Buses: they've let us all down
Despite being privatised back in 1986, buses outside of London were deregulated, but those inside of the London remained subject to regulation. According to the IPPR (Institute for Public Policy Research) report, it claimed that Transport for London's regulation had been a success, elsewhere the whole thing had been a bit of a failure.
One in eight of working Brits relied on getting the bus into work, and also that people made three times the trips on the bus than the train, which worked out over five billion a year.
It also pointed out that the poorest used the bus more, but that fares outside of London had risen by more than 35% above inflation between 1995 and 2013.
The report also recommended the creation of local transport bodies modelled on TfL .
IPPR associate director Will Straw said: "London has the best buses in Britain and that's no accident. TfL has been a great success while the deregulation of buses outside London has largely failed."
"Outside London, bus passenger journeys are down and fares are rising higher than inflation. Examples of successful bus markets outside London are all too rare so local transport bodies should be given greater powers to hold uncompetitive providers to account."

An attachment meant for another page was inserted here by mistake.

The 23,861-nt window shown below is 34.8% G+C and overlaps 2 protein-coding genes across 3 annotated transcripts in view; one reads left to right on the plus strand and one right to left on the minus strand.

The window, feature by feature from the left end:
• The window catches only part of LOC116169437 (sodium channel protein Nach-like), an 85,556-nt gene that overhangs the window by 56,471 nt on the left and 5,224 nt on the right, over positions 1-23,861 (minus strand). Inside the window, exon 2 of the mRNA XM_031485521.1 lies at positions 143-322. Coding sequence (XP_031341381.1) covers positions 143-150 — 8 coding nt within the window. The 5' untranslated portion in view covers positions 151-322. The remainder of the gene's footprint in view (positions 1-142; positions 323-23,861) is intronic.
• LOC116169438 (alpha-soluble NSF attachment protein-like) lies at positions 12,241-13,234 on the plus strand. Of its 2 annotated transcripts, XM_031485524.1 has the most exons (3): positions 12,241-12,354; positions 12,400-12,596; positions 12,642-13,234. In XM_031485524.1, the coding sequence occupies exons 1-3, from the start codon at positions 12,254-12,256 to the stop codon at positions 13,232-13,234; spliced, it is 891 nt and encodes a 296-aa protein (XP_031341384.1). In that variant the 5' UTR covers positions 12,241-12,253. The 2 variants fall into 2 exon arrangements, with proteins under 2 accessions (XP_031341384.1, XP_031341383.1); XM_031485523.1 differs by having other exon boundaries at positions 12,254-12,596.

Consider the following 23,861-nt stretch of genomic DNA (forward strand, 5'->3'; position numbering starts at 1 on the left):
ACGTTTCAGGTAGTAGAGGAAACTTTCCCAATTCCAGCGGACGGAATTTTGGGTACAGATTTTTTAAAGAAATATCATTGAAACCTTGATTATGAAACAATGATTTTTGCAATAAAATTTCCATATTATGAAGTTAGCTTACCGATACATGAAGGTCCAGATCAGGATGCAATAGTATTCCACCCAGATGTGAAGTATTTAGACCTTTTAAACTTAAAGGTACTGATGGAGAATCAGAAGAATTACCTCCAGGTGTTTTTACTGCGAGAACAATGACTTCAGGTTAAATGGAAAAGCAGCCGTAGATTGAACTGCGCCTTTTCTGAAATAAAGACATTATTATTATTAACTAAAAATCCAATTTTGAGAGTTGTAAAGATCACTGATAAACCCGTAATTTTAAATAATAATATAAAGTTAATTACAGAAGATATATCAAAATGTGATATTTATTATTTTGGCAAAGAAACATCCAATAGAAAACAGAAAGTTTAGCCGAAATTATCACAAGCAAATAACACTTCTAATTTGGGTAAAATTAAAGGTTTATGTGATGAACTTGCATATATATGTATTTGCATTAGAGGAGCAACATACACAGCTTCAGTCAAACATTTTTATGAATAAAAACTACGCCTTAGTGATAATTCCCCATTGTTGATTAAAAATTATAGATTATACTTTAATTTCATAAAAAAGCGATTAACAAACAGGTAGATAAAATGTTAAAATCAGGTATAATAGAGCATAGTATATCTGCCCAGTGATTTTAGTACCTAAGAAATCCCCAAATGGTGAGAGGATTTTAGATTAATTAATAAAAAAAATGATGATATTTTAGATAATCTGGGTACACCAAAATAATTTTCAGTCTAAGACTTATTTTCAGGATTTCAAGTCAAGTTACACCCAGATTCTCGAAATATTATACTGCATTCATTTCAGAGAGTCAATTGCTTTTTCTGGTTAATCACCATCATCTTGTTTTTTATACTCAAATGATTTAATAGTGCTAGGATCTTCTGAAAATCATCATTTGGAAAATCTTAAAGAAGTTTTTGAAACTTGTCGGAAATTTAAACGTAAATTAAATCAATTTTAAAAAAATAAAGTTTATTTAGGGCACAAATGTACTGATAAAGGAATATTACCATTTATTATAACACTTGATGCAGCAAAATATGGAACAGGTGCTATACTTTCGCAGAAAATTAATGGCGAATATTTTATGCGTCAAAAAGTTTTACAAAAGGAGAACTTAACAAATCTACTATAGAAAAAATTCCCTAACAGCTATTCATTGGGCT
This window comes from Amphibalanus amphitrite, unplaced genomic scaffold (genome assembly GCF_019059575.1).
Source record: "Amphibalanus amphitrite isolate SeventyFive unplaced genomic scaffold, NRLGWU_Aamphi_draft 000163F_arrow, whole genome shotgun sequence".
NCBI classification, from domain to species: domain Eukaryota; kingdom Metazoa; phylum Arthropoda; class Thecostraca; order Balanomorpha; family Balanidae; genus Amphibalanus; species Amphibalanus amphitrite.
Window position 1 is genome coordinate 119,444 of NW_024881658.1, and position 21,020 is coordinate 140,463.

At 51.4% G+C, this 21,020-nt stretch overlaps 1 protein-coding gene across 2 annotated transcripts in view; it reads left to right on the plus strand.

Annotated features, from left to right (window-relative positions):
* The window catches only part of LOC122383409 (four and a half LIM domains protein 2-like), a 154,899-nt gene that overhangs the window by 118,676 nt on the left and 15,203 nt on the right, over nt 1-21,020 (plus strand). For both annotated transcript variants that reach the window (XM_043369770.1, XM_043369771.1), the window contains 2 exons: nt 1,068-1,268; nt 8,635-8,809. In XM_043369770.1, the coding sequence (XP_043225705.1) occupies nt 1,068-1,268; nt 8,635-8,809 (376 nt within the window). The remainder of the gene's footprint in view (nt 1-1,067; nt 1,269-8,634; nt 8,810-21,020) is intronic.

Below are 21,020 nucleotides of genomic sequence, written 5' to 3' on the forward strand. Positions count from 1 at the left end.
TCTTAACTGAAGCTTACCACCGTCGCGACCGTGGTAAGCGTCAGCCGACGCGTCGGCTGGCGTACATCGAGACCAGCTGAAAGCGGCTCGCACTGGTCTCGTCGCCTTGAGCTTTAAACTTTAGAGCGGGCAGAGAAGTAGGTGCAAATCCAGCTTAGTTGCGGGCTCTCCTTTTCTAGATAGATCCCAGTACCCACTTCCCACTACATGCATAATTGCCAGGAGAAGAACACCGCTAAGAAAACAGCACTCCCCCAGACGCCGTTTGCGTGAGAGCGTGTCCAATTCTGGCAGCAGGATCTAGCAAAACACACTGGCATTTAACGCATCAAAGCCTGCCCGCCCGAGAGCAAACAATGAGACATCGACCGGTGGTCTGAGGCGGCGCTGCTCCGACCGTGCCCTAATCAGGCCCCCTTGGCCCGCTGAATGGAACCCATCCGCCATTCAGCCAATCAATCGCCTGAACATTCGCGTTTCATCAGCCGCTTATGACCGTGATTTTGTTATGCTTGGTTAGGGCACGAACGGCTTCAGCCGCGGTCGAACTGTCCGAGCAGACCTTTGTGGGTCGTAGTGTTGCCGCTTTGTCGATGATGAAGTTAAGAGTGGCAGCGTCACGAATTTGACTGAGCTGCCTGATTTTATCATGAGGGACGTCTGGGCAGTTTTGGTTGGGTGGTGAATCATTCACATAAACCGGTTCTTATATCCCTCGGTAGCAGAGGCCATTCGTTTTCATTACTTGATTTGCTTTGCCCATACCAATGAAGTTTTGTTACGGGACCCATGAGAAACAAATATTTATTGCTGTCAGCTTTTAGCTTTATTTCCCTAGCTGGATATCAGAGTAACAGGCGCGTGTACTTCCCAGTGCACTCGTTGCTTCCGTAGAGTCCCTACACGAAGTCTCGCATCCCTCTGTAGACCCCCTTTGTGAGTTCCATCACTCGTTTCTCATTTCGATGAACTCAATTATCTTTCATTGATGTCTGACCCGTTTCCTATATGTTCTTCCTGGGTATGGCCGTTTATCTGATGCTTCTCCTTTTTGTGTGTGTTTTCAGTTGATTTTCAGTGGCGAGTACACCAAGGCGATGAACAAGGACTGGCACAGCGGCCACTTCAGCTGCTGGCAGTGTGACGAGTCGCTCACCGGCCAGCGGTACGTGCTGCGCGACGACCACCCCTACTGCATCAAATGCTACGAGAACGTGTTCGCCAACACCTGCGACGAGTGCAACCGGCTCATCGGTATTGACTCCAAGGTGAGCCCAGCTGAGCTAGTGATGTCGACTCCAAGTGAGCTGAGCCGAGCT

"As well as regulating bus services, routes and fares, these new bodies should have a wider role of encouraging better integration between buses and other modes of transport including rail."
"This will help increase the number of passengers using public transport. Responsibility for transport related to schools and hospitals should be devolved to these regional transport bodies with any savings made from achieving efficiencies retained and reinvested in other local sustainable transport projects."
He goes on a bit, but you get the gist.
We all know catching the bus is a nightmare (as night follows day), but what can be done to fix the situation? And no, dear readers, killing annoying or smelly people isn't a viable solution.